One collateral damage of 26/11 was to the old professional bonhomie among journalists of India and Pakistan. It led to the rise of the constantly warring commando-comic channels on both sides. That wound has festered in the following nine years instead of healing.
You can call it great professional bonhomie, or plain old honour among thieves. But over the decades Indian and Pakistani journalists have treated each other rather well. Any Indian journalist who has been to Pakistan only has stories of great hospitality and warmth to tell you, of how his Pakistani counterparts spared their work and family time, shared stories, sources, cars, and even mobile phones — since Pakistan got them nearly a half decade before us.
We also have touching, even breathtaking, stories of professional and personal sacrifice made by Pakistani colleagues on the lines of old-fashioned camaraderie. In my case these range from the serious to the sublime. Serious, like Rahimullah Yousufzai, the doyen of the “Frontier” media, based in Peshawar, taking me and photographer Prashant Panjiar under his wing, literally, even getting one of his photographers to sleep in our hotel room for our protection, since it seemed we were getting some “wrong” kind of attention in the summer of 1993. Or one other summer late night in Karachi, 1990, when it suddenly looked like war was about to break out, Parveen Aunty, the most adorable mother of Pakistani media tycoon Hamid Haroon, and so much an older (though only just) sibling that my parents never gave me, sending her driver over to bring me “home”. “God forbid that a war should break out, but if it does, I want all my children in my home,” she said, when I protested.
The sublime (don’t anybody dare ridicule marital commitments, howsoever quaint they may be) was when, on my last day in Karachi at the end of a tour of duty, I wanted to go shopping to the older part of the city to buy “parandis” (the multi-coloured streamers of thread and string tied with plaits, and that Pakistanis design with panache). I had taken directions from fellow reporters in the Dawn newsroom. But as I was making my way out, a large mob of the militant MQM (Mohajir Quami Mahaz) had laid siege to the Dawn building, because they had taken offence to some story the paper had done on their supremo, the now-exiled Altaf Husain.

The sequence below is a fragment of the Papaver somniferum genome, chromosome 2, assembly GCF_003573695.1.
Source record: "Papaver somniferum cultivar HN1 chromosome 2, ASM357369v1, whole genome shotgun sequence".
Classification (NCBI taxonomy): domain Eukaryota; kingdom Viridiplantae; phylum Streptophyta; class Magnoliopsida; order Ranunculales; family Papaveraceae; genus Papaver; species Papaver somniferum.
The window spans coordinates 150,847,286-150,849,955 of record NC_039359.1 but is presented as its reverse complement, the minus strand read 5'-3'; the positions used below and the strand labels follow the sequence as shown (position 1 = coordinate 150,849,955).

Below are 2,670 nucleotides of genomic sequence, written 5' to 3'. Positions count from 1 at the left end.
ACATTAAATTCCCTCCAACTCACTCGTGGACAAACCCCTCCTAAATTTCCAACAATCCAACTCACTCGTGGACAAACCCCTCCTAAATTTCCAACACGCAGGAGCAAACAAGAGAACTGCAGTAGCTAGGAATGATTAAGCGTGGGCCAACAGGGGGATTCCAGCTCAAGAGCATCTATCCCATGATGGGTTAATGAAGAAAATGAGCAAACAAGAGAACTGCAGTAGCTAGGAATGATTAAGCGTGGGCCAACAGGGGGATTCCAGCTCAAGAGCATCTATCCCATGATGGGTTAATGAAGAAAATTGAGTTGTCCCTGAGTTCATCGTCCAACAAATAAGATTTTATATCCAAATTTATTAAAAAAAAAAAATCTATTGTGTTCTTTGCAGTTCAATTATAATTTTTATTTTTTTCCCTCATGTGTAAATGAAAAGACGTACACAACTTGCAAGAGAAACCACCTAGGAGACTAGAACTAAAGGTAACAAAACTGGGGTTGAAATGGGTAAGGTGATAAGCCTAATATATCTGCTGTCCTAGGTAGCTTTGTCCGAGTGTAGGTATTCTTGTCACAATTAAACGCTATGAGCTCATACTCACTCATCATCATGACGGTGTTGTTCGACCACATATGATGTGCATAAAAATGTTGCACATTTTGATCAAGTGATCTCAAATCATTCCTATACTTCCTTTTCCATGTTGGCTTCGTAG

I wasn’t to be deterred, and my accomplice was Zafar Abbas, who then worked with the Dawn Group’s formidable news-magazine Herald. He later built himself a fantastic reputation with the BBC and as one of the finest reporters in the subcontinent. He’s now the editor of the venerable daily, Dawn.
We decided to escape by scaling the boundary wall that abutted a mosque in the rear. I had just jumped, when the crowd spotted us. They let me go, a guest from India. But they caught hold of Zafar: “Zafar saheb, you, you are doing this even though you are a Mohajir (a migrant Muslim from India).” Zafar, landed on his feet quite literally, asked them if he could be so dishonourable as not to help a fellow Indian reporter. The crowd nodded and let us both go.
Any Indian journalist who travelled to Pakistan picked our counterparts’ brains for ideas, stories and, most of all, access. In nearly two dozen visits, I do not remember anybody hesitating. Then, with the story in the bag, we also stormed their offices to sit and write, and even transmit our stories. Much of the same happened when Pakistani journalists came visiting India.
My only regret was that somehow we were never able to spoil them as much as we were when we went there. I have, therefore, always joked with friends made in the Pakistani media in my reporting years that this, their warmth, hospitality and generosity, is probably the reason why so many of them have meanwhile become vazir, safeer or mushir (minister, ambassador or adviser) while I have remained a sahafi (journalist).